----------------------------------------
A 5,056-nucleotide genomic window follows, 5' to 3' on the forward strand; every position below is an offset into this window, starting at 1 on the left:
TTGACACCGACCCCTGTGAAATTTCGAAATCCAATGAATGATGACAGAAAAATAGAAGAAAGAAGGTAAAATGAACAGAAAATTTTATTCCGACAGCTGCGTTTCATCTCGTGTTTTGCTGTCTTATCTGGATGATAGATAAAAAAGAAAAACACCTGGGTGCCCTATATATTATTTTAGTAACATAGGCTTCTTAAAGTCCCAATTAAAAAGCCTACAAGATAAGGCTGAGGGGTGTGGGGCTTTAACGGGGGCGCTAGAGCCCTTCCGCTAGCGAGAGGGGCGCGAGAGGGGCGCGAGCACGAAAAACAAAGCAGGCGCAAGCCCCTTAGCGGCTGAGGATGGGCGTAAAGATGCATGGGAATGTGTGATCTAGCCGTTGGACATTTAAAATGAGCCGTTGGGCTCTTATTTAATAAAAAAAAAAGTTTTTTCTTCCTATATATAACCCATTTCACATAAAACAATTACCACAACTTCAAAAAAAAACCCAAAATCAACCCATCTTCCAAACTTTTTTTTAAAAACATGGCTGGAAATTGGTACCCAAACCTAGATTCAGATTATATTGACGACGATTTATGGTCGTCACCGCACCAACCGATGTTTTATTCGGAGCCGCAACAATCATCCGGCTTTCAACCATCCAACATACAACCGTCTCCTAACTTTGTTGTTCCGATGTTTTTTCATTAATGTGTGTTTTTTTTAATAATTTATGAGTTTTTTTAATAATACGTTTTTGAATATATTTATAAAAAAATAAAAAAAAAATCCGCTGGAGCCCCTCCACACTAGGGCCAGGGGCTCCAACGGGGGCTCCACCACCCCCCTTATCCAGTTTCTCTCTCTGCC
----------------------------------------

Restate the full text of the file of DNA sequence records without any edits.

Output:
A 5,056-nucleotide genomic window follows, 5' to 3' on the forward strand; every position below is an offset into this window, starting at 1 on the left:
TTGACACCGACCCCTGTGAAATTTCGAAATCCAATGAATGATGACAGAAAAATAGAAGAAAGAAGGTAAAATGAACAGAAAATTTTATTCCGACAGCTGCGTTTCATCTCGTGTTTTGCTGTCTTATCTGGATGATAGATAAAAAAGAAAAACACCTGGGTGCCCTATATATTATTTTAGTAACATAGGCTTCTTAAAGTCCCAATTAAAAAGCCTACAAGATAAGGCTGAGGGGTGTGGGGCTTTAACGGGGGCGCTAGAGCCCTTCCGCTAGCGAGAGGGGCGCGAGAGGGGCGCGAGCACGAAAAACAAAGCAGGCGCAAGCCCCTTAGCGGCTGAGGATGGGCGTAAAGATGCATGGGAATGTGTGATCTAGCCGTTGGACATTTAAAATGAGCCGTTGGGCTCTTATTTAATAAAAAAAAAAGTTTTTTCTTCCTATATATAACCCATTTCACATAAAACAATTACCACAACTTCAAAAAAAAACCCAAAATCAACCCATCTTCCAAACTTTTTTTTAAAAACATGGCTGGAAATTGGTACCCAAACCTAGATTCAGATTATATTGACGACGATTTATGGTCGTCACCGCACCAACCGATGTTTTATTCGGAGCCGCAACAATCATCCGGCTTTCAACCATCCAACATACAACCGTCTCCTAACTTTGTTGTTCCGATGTTTTTTCATTAATGTGTGTTTTTTTTAATAATTTATGAGTTTTTTTAATAATACGTTTTTGAATATATTTATAAAAAAATAAAAAAAAAATCCGCTGGAGCCCCTCCACACTAGGGCCAGGGGCTCCAACGGGGGCTCCACCACCCCCCTTATCCAGTTTCTCTCTCTGCC